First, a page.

Don’t look for a self-driving car just yet!
2/20/2013 9:30:00 AM
The news earlier this month that Google expects to release the technology for self-driving cars sometime within the next five years sent ripples of excitement through both the tech community and the automotive industry.
The fact that Google has been testing self-driving cars for years is no secret. In fact, Google’s self-driving cars have become something of a familiar sight around its Mountain View, CA headquarters, as well as at other testing sites in Nevada and Florida. It’s also well-known that Google and third-party observers have been more than encouraged by the performance of the self-driving cars and their potential for increased highway safety.
The idea that self-driving cars might actually improve road safety may seem paradoxical but that’s one of the ultimate goals. About 33,000 people die annually in traffic accidents across the U.S. and the overwhelming majority of those fatalities are due to human error. Eliminating driver mistakes, whether running a red light or going too fast for the current road conditions, is clearly an area where Google thinks it can make a difference.
However, despite the huge strides that the Google program has made in recent years, don’t expect to see self-driving cars in showrooms anytime soon. Self-driving cars face huge legal and regulatory battles before they are allowed on the nation’s roads. The insurance issues alone would likely have state regulators throwing up their hands – and liability lawyers licking their lips in anticipation.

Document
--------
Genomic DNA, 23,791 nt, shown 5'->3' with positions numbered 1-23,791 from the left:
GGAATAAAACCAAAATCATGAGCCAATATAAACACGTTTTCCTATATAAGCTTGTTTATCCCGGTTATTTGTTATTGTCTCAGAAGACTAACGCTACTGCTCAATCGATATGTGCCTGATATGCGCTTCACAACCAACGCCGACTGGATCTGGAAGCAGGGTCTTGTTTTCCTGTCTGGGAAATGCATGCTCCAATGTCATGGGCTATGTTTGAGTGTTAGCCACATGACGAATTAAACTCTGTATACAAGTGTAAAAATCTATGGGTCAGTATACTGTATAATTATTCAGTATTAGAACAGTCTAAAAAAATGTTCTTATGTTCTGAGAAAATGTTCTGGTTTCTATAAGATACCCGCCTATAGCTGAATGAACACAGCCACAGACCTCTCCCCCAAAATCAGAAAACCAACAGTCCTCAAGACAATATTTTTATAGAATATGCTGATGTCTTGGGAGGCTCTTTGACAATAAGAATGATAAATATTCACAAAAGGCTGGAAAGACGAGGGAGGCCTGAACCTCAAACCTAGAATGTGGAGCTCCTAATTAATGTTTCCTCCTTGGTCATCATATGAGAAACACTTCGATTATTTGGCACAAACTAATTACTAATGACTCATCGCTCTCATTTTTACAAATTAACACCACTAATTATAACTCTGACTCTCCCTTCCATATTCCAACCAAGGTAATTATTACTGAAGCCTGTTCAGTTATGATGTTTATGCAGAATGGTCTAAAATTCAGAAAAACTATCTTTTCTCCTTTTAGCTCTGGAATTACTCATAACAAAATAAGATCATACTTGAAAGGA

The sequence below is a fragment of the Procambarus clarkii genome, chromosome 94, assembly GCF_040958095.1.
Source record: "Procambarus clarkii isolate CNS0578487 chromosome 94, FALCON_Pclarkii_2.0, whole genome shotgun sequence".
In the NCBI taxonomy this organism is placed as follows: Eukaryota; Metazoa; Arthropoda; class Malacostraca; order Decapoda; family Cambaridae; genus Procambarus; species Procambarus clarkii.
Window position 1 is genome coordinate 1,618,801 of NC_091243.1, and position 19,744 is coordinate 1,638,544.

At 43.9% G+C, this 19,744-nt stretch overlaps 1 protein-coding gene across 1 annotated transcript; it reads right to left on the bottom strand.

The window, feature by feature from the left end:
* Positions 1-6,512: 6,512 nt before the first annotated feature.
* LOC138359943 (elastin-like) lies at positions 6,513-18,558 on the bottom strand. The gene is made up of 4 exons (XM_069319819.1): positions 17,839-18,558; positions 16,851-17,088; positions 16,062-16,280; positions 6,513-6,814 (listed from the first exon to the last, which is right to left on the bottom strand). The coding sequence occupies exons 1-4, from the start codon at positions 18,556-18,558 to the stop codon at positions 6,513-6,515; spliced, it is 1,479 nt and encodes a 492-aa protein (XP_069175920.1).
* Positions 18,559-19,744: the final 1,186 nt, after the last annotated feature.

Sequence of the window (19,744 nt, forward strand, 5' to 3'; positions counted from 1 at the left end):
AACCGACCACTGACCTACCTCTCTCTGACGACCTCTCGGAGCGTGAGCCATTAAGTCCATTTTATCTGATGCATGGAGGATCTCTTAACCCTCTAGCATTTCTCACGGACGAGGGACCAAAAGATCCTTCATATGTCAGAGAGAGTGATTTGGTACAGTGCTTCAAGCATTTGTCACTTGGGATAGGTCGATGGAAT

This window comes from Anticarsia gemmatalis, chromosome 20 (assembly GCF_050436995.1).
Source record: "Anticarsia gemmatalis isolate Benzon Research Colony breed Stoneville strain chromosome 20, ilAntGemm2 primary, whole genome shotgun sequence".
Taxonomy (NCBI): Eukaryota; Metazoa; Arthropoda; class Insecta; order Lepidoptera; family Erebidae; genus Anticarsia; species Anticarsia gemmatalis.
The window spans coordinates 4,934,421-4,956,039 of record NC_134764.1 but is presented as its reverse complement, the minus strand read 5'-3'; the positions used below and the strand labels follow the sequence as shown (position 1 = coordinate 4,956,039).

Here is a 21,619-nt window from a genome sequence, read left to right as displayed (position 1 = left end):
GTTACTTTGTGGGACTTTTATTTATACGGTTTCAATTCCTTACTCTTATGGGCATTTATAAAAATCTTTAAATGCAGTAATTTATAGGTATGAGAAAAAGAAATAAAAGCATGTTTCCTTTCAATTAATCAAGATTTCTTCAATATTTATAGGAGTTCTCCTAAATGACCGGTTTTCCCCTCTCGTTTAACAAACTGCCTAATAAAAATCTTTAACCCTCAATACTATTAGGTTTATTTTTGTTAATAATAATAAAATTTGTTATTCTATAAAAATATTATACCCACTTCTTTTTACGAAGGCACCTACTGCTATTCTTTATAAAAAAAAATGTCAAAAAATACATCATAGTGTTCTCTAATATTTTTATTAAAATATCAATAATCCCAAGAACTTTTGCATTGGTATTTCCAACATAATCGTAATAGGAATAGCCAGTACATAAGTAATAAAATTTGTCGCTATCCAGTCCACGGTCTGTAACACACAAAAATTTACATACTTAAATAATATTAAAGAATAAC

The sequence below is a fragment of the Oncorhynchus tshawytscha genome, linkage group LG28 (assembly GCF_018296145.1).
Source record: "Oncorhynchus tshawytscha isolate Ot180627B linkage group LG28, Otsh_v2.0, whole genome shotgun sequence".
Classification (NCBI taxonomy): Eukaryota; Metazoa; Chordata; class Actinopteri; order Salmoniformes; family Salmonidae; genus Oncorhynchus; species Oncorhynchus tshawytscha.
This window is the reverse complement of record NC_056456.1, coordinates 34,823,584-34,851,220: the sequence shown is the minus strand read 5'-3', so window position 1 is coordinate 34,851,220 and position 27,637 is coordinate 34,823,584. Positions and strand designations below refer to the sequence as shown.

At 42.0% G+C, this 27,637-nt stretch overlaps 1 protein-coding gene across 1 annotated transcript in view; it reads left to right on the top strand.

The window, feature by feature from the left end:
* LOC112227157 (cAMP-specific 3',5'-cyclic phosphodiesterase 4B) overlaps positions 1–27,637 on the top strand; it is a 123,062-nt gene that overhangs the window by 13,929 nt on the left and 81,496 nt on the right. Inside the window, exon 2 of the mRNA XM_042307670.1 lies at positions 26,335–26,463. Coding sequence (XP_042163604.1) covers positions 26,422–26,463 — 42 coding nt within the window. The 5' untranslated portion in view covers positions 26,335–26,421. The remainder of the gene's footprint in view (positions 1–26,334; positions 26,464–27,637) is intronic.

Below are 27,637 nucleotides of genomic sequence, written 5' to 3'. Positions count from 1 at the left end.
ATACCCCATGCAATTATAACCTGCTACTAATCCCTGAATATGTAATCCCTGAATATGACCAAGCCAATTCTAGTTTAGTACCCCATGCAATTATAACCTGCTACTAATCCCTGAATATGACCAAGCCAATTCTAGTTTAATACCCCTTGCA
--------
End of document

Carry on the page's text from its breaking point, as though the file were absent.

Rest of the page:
But like the flying vehicles of 1950’s sci-fi magazines, the idea of self-driving cars remains a tantalizing concept. Some of the relevant technology has already found its way into everyday automobiles with lane-change warning systems and assisted parking features. And it’s not too far-fetched to imagine a self-driving car cruising down a highway at night while its passengers sleep soundly inside, ready to be woken when the car reaches its destination.
Like most great ideas, the determining factor on the commercial viability of self-driving cars will be cost. Google’s test cars are estimated to have as much as $150,000 worth of equipment on board, including laser sensors and other mapping technology. No-one seriously doubts that self-driving cars will eventually make it onto our roadways but, like private planes and helicopters, they will likely remain the toys of the rich and famous for many years to come. For the rest of us, witnessing another incredible leap forward in consumer technology will have to be enough!